Friday, March 7, 2014

To double space or not to double space?

A recent thread on Wendy Stevens' Facebook page leads me to dash off a quick post to gather some links regarding the contentious issue of double spaces after periods - ie between sentences. At TrekUnited Publishing I always used The Chicago Manual of Style as the provenance for taking out double spaces in published works...
The view at CMOS is that there is no reason for two spaces after a period in published work. Some people, however—my colleagues included—prefer it, relegating this preference to their personal correspondence and notes. I’ve noticed in old American books printed in the few decades before and after the turn of the last century (ca. 1870–1930 at least) that there seemed to be a trend in publishing to use extra space (sometimes quite a bit of it) after periods. And many people were taught to use that extra space in typing class (I was). But introducing two spaces after the period causes problems: (1) it is inefficient, requiring an extra keystroke for every sentence; (2) even if a program is set to automatically put an extra space after a period, such automation is never foolproof; (3) there is no proof that an extra space actually improves readability—as your comment suggests, it’s probably just a matter of familiarity (Who knows? perhaps it’s actually more efficient to read with less regard for sentences as individual units of thought—many centuries ago, for example in ancient Greece, there were no spaces even between words, and no punctuation); (4) two spaces are harder to control for than one in electronic documents (I find that the earmark of a document that imposes a two-space rule is a smattering of instances of both three spaces and one space after a period, and two spaces in the middle of sentences); and (5) two spaces can cause problems with line breaks in certain programs.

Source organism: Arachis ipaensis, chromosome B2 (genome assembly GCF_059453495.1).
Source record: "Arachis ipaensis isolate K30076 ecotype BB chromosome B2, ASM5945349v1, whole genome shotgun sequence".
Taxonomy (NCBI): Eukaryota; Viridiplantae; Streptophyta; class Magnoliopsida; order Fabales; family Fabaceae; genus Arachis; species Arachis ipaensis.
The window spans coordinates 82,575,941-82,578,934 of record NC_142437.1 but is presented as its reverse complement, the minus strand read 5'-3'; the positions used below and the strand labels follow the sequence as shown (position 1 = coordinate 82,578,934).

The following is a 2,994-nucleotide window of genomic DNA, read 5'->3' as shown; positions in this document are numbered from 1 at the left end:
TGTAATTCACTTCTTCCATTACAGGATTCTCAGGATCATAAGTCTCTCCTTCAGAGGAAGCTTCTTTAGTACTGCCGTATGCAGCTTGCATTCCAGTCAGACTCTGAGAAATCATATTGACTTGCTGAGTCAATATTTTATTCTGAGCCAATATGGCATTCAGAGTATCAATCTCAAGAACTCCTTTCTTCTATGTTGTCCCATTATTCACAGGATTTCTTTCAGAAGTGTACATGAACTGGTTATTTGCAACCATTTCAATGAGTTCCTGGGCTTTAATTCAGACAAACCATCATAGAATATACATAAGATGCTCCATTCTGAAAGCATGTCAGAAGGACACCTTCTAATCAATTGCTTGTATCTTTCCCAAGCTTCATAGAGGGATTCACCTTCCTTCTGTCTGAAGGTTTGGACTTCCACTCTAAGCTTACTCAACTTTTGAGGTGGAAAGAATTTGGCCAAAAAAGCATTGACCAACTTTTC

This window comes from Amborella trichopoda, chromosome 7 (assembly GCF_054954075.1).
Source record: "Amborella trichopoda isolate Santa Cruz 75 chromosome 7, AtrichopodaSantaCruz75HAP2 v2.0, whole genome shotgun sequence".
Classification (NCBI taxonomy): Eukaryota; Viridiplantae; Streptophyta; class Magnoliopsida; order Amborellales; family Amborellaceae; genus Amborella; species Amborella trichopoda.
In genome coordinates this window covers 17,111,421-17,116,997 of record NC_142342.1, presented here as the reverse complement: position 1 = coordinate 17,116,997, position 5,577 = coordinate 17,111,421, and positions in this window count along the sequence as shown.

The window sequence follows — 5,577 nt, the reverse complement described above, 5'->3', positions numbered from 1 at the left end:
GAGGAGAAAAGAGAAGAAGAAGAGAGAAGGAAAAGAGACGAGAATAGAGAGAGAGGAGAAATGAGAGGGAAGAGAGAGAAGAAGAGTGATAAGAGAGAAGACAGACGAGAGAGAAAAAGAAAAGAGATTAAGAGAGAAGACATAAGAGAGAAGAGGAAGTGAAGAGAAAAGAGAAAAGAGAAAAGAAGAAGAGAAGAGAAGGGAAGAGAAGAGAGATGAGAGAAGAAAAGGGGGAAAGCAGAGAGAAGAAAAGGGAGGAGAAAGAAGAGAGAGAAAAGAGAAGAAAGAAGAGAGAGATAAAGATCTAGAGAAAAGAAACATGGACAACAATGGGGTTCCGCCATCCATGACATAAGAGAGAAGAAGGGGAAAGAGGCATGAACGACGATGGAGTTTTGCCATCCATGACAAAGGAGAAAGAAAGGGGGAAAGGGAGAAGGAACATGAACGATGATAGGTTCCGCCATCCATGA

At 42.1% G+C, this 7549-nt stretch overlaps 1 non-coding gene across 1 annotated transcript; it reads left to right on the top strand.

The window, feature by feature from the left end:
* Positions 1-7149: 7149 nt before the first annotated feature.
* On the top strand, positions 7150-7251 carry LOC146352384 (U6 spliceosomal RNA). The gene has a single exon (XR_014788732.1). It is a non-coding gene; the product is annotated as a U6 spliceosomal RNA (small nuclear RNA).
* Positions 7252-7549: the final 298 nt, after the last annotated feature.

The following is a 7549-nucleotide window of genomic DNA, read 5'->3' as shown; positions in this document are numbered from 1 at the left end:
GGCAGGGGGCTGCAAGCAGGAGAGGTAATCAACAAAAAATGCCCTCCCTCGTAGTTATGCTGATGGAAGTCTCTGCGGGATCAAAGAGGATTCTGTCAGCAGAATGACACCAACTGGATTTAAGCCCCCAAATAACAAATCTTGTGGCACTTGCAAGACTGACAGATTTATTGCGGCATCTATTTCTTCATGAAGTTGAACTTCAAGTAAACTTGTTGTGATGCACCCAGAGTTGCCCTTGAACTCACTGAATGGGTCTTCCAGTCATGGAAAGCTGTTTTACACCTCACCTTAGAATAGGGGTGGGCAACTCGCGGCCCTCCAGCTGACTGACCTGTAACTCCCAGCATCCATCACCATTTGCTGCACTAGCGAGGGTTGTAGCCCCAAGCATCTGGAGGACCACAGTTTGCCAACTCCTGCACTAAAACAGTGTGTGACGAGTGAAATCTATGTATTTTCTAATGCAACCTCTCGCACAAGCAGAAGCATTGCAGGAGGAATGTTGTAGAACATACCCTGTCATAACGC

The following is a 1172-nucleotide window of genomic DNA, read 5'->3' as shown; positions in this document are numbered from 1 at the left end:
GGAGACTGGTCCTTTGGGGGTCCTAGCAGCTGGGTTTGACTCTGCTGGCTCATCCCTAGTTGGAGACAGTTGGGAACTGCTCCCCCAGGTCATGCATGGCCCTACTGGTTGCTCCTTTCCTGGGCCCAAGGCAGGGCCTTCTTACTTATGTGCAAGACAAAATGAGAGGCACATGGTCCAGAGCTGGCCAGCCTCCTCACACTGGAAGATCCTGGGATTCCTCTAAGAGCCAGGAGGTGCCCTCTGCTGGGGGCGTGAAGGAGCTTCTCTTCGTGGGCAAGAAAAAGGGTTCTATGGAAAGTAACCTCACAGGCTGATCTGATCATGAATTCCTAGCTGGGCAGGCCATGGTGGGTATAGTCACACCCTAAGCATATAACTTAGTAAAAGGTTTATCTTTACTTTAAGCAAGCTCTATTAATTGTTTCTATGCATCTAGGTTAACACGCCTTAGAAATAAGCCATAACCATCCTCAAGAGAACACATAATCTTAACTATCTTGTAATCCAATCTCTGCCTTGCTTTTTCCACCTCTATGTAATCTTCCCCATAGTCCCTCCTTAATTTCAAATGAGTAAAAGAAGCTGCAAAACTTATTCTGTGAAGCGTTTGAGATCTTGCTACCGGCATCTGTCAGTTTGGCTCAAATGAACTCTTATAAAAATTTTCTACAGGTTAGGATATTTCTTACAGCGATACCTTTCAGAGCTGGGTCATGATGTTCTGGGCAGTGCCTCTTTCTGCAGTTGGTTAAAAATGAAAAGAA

Joel Friedlander's website, The Book Designer - my goto for commercial publishing - has this as the #1 rule of his '10 Quick Tips to Get Your Manuscript Ready for Publication'...
Get rid of extra spaces. Whether you’ve used them for spacing or between sentences, your file should contain no double spaces at all.
Joel, however points to Dave Bricker's website, The World’s Greatest Book, which is more conciliatory saying,
Few subjects arouse more passion among writers and designers than the debate over how many spaces should follow a period. If you adhere to a style manual, you’ll be hard-pressed to find one that doesn’t specify a single-space—but popular arguments in support of the single-space turn out to be mostly apocryphal. The single-space after a period is a simple style evolution—and it’s a fairly recent one.
Farhad Manjoo, writing in and Business Insider, is absolutely unequivocable...
Can I let you in on a secret? Typing two spaces after a period is totally, completely, utterly, and inarguably wrong.
Unfortunately there seems to be no consistency in the teaching of typing, with comments on Wendy Steven's Facebook thread saying how typing teachers in two consecutive classes at the same school were teaching opposing standards! However perhaps the most helpful from a practical sense (as always) is from Jacci Howard Bear in her web series for on Desktop Publishing...
Professional typesetters, designers, desktop publishers, and anyone who truly cares about fonts and typography should use only one space after a period or other ending punctuation. However, it doesn't necessarily need to be a standard space character. Desktop Publishing software makes it easy to experiment with other space characters to achieve the best appearance on a case-by-case basis. Save the double spaces for typewriting, casual email, term papers (if prescribed by the style guide you are using), or personal correspondence. Learn how to remove extra spaces between sentences. For everyone else, do whatever makes you feel good.

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